Artists have long painted outdoors, but in the mid-1800s working in natural light became particularly important to the Barbizon school and Impressionism. The popularity of painting en plein air increased with introduction in the 1870s of paints in tubes (resembling modern toothpaste tubes). Previously, each painter made their own paints by grinding and mixing dry pigment powders with linseed oil. The Newlyn School in England is considered another major location of such painting in the latter 19th century."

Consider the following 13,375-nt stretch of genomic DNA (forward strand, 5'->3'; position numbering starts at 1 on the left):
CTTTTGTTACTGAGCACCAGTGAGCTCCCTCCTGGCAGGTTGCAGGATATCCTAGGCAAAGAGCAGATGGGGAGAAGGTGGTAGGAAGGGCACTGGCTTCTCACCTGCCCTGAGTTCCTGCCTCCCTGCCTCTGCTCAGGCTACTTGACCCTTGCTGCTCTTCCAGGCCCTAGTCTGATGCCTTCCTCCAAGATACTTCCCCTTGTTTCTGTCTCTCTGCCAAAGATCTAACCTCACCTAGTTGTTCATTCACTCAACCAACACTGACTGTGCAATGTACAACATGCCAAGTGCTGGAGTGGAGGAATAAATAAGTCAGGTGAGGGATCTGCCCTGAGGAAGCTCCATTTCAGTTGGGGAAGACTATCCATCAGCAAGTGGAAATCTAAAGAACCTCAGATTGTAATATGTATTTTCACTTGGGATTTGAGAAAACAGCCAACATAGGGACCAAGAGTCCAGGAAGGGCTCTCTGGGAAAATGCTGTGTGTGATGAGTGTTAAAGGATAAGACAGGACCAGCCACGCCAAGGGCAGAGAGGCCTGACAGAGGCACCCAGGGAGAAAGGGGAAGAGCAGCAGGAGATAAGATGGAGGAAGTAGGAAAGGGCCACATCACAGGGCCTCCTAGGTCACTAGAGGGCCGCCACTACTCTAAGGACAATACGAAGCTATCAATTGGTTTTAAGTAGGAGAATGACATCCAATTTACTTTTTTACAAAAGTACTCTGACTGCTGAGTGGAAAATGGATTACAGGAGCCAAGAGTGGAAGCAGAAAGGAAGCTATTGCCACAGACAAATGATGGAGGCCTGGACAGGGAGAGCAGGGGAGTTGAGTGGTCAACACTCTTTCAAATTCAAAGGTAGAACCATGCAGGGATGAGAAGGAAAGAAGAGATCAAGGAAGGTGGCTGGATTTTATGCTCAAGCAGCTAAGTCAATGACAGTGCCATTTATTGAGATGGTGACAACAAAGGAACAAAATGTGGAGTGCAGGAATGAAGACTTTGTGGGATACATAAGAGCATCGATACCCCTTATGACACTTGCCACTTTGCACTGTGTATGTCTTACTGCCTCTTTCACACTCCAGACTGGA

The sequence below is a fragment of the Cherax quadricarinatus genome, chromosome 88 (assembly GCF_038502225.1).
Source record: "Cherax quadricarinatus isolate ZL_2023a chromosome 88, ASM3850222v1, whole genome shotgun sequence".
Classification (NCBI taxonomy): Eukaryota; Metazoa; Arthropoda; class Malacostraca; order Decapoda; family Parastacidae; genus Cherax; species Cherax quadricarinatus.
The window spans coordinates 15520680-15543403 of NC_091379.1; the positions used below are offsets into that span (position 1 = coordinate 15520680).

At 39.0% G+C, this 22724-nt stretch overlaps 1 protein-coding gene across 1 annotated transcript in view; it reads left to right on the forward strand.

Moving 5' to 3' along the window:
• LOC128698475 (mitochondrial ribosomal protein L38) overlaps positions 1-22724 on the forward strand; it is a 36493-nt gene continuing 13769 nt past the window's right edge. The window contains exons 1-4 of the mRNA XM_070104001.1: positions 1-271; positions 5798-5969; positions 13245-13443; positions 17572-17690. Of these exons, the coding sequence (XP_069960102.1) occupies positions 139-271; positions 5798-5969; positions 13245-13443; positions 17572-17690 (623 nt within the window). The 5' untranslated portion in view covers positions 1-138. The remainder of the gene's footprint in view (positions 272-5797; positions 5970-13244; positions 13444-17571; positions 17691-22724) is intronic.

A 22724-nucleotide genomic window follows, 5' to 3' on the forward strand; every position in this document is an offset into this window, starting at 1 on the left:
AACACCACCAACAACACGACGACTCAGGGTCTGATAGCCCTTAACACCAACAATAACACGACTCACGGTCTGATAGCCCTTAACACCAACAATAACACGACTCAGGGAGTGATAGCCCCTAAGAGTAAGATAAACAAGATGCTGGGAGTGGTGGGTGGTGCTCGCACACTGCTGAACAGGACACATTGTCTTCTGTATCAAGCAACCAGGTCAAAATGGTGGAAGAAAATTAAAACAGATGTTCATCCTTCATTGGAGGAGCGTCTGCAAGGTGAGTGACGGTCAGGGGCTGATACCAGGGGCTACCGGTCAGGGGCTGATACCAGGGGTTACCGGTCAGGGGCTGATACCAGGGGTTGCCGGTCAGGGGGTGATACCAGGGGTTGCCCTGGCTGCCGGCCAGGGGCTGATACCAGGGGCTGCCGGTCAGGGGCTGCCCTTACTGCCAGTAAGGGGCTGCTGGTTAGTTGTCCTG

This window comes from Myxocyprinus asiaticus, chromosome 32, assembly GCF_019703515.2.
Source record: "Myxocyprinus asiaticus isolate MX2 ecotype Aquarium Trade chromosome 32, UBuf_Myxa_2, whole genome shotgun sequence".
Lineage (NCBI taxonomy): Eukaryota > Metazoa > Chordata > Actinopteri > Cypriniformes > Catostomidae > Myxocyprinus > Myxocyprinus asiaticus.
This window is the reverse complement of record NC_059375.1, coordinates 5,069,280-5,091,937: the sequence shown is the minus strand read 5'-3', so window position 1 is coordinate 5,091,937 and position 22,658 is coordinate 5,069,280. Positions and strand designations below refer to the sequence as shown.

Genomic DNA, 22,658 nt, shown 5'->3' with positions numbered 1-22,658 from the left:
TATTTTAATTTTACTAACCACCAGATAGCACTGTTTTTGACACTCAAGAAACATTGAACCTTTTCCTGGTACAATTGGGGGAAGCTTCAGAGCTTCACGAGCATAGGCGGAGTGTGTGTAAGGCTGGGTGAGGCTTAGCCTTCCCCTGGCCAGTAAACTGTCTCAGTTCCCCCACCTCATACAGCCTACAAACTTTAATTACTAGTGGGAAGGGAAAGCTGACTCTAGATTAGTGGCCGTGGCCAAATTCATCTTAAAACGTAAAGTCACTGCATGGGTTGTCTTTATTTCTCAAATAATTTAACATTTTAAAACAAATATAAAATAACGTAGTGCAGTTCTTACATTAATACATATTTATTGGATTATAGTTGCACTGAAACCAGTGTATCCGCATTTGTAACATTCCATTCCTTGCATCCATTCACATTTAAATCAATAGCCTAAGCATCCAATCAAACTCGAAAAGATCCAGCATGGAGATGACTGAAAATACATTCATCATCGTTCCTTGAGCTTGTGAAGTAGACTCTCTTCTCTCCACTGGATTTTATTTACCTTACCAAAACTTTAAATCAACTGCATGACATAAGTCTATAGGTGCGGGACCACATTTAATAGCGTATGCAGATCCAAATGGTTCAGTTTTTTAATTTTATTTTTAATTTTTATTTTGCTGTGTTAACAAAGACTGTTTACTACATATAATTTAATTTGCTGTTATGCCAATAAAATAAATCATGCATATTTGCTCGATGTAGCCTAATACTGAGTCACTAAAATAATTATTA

I hope to see you here, at the Hawthorne Hotel, in the Kensington-Stobart Gallery. If you happen to see the woman at the desk while you are here, her name is Sandy Heaphy and she is the manager of the gallery. Be sure to tell her you saw her on our blog.